Association Analysis in Soybean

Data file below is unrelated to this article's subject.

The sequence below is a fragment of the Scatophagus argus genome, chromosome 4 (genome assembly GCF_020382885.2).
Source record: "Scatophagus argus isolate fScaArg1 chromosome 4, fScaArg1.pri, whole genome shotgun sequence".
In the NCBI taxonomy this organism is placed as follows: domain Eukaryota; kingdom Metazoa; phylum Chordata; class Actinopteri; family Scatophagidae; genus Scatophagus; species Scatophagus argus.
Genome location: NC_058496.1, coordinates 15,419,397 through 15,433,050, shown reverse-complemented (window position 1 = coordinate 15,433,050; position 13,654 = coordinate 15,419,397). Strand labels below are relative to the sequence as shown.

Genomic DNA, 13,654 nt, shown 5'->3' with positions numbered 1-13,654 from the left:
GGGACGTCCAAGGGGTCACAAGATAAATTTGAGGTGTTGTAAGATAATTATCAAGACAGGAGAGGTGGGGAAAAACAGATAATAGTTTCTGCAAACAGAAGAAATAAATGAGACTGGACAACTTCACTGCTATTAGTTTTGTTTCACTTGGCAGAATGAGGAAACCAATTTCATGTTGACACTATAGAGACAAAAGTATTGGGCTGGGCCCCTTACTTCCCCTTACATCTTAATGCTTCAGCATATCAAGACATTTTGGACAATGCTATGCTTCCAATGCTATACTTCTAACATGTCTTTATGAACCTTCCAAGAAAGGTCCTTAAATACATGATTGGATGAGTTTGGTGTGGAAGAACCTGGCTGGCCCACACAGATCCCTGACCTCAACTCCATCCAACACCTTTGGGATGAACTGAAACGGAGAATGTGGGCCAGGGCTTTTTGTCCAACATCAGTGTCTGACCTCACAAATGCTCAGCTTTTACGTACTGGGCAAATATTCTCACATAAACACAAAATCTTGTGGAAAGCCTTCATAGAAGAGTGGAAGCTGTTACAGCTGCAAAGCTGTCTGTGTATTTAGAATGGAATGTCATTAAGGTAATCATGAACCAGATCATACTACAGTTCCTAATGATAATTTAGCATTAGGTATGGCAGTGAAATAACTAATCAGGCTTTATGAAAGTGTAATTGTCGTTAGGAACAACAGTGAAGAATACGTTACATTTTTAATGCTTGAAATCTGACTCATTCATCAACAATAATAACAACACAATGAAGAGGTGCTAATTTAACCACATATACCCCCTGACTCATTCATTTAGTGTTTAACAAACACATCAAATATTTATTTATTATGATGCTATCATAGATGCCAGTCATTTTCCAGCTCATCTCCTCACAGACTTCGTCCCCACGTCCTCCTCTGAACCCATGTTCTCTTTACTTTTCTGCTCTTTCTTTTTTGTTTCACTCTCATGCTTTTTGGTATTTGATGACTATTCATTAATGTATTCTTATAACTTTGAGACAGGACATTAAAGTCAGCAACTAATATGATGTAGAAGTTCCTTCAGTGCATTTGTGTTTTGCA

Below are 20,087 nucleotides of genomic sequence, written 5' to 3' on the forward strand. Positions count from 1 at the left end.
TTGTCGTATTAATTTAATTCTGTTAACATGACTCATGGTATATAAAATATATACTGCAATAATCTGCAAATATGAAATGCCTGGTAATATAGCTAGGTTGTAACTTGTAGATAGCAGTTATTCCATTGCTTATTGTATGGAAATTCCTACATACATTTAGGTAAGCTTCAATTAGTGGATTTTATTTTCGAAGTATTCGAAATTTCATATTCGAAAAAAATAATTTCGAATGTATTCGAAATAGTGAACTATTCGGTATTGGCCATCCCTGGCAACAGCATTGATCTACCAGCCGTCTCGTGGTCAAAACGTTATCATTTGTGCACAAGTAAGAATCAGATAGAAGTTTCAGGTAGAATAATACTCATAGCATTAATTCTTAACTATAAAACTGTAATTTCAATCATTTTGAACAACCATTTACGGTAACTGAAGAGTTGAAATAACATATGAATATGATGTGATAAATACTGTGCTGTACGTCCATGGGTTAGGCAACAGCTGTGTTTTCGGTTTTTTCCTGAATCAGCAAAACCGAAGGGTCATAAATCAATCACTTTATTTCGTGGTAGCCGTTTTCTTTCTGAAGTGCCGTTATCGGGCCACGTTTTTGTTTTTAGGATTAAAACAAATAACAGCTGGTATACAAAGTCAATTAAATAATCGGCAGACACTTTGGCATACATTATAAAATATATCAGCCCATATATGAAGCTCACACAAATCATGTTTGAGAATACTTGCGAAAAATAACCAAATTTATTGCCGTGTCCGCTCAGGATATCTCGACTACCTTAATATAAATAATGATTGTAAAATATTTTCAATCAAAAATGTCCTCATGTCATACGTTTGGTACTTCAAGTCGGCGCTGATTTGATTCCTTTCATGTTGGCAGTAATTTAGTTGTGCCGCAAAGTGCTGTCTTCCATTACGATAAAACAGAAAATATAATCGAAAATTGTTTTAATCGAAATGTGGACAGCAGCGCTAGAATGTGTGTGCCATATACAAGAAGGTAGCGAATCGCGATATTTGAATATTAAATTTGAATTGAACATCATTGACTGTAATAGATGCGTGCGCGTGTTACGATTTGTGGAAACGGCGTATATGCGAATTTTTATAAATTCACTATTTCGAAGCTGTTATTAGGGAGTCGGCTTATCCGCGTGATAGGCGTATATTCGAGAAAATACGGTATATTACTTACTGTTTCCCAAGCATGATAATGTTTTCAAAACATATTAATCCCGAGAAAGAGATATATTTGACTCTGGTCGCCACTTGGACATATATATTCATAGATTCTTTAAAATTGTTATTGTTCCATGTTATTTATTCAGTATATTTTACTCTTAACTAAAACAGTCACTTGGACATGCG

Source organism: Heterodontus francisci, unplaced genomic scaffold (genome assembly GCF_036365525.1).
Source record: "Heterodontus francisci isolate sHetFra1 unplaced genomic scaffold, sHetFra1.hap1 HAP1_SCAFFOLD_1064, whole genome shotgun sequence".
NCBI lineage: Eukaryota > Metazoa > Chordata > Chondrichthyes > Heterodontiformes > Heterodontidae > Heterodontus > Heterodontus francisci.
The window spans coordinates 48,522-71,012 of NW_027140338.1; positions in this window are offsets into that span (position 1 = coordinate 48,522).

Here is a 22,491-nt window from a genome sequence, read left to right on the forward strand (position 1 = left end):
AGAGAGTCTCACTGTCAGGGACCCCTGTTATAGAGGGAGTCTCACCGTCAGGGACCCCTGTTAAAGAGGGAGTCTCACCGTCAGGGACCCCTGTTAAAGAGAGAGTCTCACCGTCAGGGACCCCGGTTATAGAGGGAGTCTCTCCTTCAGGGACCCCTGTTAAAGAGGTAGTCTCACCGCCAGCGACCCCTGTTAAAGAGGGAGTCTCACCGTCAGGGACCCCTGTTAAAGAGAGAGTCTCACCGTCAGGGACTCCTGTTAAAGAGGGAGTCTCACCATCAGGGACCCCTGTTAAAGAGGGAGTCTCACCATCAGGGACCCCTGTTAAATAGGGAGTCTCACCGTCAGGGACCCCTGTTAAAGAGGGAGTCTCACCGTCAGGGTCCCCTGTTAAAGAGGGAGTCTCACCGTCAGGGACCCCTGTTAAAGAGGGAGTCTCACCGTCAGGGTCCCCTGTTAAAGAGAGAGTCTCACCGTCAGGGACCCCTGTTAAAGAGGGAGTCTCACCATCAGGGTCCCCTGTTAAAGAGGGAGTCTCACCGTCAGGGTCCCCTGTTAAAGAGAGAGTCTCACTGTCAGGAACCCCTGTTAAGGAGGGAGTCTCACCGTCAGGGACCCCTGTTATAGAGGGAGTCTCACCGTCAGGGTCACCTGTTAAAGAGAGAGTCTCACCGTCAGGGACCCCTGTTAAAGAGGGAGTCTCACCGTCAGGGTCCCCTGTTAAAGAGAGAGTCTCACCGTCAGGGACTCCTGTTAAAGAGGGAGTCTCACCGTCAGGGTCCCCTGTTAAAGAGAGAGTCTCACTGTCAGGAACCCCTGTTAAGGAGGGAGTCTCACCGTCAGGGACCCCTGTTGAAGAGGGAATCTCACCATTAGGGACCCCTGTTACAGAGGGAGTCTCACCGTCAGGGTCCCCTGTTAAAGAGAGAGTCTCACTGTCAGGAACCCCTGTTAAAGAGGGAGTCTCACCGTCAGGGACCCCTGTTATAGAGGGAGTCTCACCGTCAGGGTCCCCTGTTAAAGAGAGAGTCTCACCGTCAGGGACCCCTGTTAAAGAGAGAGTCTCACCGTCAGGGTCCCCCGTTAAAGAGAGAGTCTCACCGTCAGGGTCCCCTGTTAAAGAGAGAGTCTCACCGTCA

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Association analysis is a new approach to identify the location of gene(s)/allele(s) of interest. There are a number of factors determining the feasibility of whole-genome association analysis which include the level of linkage disequilibrium (LD) and the magnitude of population structure in a population. The goal of this study was to evaluate the success of whole-genome association analysis in soybean germplasm accessions using DNA markers across the whole genome. Firstly, the extent of LD and the presence of population structure were estimated. Secondly, whole-genome association analysis was performed to detect the location of the allele/gene controlling flower color, pubescence color, and seed protein quantitative trait loci (QTLs) in 319 soybean [<em>Glycine max</em> (L.) Merr.] germplasm accessions. The soybean germplasm accessions had a relatively low level of LD which declined very rapidly to 0.8 in less than 4 Kbp as indicated by r<sup>2</sup> as well as highly diverse population structure. Despite the low LD and the presence of high population structure, whole-genome case-control analysis successfully detected the 65 bp insertion in the <em>GmF3'5'H</em> (GenBank acc. AY117551) gene controlling purple <em>vs</em>. white flower color, as well as a single base deletion in the <em>F3'H</em> (GenBank acc. AB191404) gene controlling tawny <em>vs<\em>. gray pubescence color. However, there were 28 gray pubescence lines that did not contain the deletion suggesting that there is a second mutation determining the pubescence color alteration. In the case of seed protein QTL, whole-genome regression analysis detected one of four previously reported seed protein QTLs which reside on linkage group (LG) E and a new seed protein QTL on LG K. The detection of three other previously reported seed protein QTLs on LGs A1, I and M was not successful. It is unclear why association analysis was not successful in the detection of the three previously reported QTLs. However, a number of reasons including incomplete adjustment for population structure, lack of statistical power, an inadequate number of genetic markers in light of the low level of LD, and the power of association analysis to detect alleles with relatively modest genetic effects are suggested as possible reasons.